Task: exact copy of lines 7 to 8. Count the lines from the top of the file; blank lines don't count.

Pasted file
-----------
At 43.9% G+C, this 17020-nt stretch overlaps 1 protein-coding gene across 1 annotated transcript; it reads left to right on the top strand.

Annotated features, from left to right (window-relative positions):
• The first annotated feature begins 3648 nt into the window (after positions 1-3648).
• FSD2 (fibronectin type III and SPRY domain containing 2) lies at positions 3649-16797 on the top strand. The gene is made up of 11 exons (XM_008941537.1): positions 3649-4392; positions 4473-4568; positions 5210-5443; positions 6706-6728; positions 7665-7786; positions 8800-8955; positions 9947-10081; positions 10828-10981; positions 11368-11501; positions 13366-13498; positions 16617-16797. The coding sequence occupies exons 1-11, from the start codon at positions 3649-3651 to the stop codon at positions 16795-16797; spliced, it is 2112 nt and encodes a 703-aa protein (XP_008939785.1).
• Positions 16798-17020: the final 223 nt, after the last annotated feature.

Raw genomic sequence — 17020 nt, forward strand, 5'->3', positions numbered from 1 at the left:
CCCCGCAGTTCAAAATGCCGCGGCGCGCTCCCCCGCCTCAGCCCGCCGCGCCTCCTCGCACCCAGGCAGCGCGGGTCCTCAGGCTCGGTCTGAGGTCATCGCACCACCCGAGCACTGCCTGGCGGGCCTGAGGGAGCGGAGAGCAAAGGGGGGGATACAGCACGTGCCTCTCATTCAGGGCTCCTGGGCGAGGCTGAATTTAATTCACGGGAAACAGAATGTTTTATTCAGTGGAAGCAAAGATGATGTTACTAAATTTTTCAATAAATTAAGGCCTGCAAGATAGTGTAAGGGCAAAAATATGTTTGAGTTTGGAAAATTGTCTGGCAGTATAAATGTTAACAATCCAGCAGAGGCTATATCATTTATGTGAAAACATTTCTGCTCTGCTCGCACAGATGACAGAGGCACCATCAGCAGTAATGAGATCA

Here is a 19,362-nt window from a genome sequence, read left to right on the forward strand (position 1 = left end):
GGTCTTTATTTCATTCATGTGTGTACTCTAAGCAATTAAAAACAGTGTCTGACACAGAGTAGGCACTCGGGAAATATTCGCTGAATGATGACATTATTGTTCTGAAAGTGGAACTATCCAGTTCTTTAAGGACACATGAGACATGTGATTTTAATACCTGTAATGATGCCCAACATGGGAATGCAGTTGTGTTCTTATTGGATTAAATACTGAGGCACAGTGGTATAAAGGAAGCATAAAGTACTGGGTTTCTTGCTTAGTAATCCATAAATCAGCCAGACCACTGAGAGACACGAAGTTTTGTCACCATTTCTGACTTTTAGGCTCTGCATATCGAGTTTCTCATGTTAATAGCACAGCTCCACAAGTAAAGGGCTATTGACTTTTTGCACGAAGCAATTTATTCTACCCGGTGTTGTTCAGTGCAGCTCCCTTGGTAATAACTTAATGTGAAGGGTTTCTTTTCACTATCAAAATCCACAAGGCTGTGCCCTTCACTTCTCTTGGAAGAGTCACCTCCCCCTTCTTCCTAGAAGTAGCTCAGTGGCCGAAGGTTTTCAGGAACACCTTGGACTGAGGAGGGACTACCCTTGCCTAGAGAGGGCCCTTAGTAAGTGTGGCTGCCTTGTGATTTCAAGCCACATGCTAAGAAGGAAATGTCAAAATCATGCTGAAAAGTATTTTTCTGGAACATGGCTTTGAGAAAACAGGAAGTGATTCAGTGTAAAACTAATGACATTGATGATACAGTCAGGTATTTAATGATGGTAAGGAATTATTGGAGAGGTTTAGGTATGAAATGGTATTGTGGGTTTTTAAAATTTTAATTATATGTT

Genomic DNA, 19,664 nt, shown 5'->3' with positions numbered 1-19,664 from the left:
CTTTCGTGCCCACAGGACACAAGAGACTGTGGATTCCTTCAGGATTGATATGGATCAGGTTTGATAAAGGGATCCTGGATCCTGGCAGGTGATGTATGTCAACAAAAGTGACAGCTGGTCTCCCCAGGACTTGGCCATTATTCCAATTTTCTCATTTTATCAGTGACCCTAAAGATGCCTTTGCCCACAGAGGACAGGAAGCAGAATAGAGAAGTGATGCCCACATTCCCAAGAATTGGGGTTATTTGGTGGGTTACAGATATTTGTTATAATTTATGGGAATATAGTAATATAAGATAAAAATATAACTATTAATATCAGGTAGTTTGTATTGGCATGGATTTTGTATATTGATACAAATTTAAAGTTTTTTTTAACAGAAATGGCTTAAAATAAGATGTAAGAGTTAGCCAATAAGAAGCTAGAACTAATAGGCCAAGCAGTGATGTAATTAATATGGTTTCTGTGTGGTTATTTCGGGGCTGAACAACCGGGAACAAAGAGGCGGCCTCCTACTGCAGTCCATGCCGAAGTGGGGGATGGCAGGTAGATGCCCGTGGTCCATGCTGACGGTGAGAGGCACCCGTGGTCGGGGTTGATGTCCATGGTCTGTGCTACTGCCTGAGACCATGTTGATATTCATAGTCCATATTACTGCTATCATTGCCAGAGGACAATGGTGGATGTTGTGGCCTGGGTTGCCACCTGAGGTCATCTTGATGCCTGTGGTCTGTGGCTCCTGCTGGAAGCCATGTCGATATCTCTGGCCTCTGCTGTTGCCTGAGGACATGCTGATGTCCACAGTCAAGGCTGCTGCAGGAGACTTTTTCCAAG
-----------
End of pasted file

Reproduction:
CCCCGCAGTTCAAAATGCCGCGGCGCGCTCCCCCGCCTCAGCCCGCCGCGCCTCCTCGCACCCAGGCAGCGCGGGTCCTCAGGCTCGGTCTGAGGTCATCGCACCACCCGAGCACTGCCTGGCGGGCCTGAGGGAGCGGAGAGCAAAGGGGGGGATACAGCACGTGCCTCTCATTCAGGGCTCCTGGGCGAGGCTGAATTTAATTCACGGGAAACAGAATGTTTTATTCAGTGGAAGCAAAGATGATGTTACTAAATTTTTCAATAAATTAAGGCCTGCAAGATAGTGTAAGGGCAAAAATATGTTTGAGTTTGGAAAATTGTCTGGCAGTATAAATGTTAACAATCCAGCAGAGGCTATATCATTTATGTGAAAACATTTCTGCTCTGCTCGCACAGATGACAGAGGCACCATCAGCAGTAATGAGATCA

Here is a 19,362-nt window from a genome sequence, read left to right on the forward strand (position 1 = left end):